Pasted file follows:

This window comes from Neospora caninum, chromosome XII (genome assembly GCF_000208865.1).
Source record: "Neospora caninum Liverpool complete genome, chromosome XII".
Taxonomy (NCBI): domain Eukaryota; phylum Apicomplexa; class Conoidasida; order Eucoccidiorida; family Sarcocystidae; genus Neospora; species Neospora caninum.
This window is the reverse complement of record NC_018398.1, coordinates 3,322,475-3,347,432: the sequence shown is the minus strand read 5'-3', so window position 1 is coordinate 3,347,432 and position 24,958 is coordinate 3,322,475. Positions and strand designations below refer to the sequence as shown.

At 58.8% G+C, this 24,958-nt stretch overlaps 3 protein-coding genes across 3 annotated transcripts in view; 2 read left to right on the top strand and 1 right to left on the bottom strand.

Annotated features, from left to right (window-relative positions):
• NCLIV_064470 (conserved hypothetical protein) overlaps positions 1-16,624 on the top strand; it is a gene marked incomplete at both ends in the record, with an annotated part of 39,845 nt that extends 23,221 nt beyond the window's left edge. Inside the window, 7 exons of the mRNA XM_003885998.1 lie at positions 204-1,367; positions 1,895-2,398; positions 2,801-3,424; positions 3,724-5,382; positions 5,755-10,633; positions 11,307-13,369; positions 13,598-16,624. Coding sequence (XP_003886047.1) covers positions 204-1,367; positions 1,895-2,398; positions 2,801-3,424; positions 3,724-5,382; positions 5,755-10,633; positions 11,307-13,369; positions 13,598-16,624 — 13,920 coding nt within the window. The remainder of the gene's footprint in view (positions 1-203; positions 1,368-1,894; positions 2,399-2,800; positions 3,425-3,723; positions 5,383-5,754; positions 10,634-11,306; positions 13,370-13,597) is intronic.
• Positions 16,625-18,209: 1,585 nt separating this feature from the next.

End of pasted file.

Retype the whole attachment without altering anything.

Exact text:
This window comes from Neospora caninum, chromosome XII (genome assembly GCF_000208865.1).
Source record: "Neospora caninum Liverpool complete genome, chromosome XII".
Taxonomy (NCBI): domain Eukaryota; phylum Apicomplexa; class Conoidasida; order Eucoccidiorida; family Sarcocystidae; genus Neospora; species Neospora caninum.
This window is the reverse complement of record NC_018398.1, coordinates 3,322,475-3,347,432: the sequence shown is the minus strand read 5'-3', so window position 1 is coordinate 3,347,432 and position 24,958 is coordinate 3,322,475. Positions and strand designations below refer to the sequence as shown.

At 58.8% G+C, this 24,958-nt stretch overlaps 3 protein-coding genes across 3 annotated transcripts in view; 2 read left to right on the top strand and 1 right to left on the bottom strand.

Annotated features, from left to right (window-relative positions):
• NCLIV_064470 (conserved hypothetical protein) overlaps positions 1-16,624 on the top strand; it is a gene marked incomplete at both ends in the record, with an annotated part of 39,845 nt that extends 23,221 nt beyond the window's left edge. Inside the window, 7 exons of the mRNA XM_003885998.1 lie at positions 204-1,367; positions 1,895-2,398; positions 2,801-3,424; positions 3,724-5,382; positions 5,755-10,633; positions 11,307-13,369; positions 13,598-16,624. Coding sequence (XP_003886047.1) covers positions 204-1,367; positions 1,895-2,398; positions 2,801-3,424; positions 3,724-5,382; positions 5,755-10,633; positions 11,307-13,369; positions 13,598-16,624 — 13,920 coding nt within the window. The remainder of the gene's footprint in view (positions 1-203; positions 1,368-1,894; positions 2,399-2,800; positions 3,425-3,723; positions 5,383-5,754; positions 10,634-11,306; positions 13,370-13,597) is intronic.
• Positions 16,625-18,209: 1,585 nt separating this feature from the next.